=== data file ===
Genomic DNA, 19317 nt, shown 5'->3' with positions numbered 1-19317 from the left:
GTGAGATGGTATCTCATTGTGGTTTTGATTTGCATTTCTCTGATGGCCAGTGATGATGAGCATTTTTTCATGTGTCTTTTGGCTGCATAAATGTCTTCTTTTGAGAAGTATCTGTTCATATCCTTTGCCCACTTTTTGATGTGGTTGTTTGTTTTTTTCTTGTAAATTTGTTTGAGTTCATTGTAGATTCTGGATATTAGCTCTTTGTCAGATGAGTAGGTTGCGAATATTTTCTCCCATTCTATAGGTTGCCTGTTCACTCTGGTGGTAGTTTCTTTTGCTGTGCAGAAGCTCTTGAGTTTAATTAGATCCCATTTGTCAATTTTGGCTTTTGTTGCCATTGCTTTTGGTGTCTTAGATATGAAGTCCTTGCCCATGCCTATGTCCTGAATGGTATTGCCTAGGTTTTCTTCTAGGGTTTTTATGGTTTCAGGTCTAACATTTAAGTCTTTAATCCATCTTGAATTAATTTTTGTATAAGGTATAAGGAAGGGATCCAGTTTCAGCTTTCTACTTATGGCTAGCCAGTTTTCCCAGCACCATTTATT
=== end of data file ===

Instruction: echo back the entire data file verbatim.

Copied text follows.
Genomic DNA, 19317 nt, shown 5'->3' with positions numbered 1-19317 from the left:
GTGAGATGGTATCTCATTGTGGTTTTGATTTGCATTTCTCTGATGGCCAGTGATGATGAGCATTTTTTCATGTGTCTTTTGGCTGCATAAATGTCTTCTTTTGAGAAGTATCTGTTCATATCCTTTGCCCACTTTTTGATGTGGTTGTTTGTTTTTTTCTTGTAAATTTGTTTGAGTTCATTGTAGATTCTGGATATTAGCTCTTTGTCAGATGAGTAGGTTGCGAATATTTTCTCCCATTCTATAGGTTGCCTGTTCACTCTGGTGGTAGTTTCTTTTGCTGTGCAGAAGCTCTTGAGTTTAATTAGATCCCATTTGTCAATTTTGGCTTTTGTTGCCATTGCTTTTGGTGTCTTAGATATGAAGTCCTTGCCCATGCCTATGTCCTGAATGGTATTGCCTAGGTTTTCTTCTAGGGTTTTTATGGTTTCAGGTCTAACATTTAAGTCTTTAATCCATCTTGAATTAATTTTTGTATAAGGTATAAGGAAGGGATCCAGTTTCAGCTTTCTACTTATGGCTAGCCAGTTTTCCCAGCACCATTTATT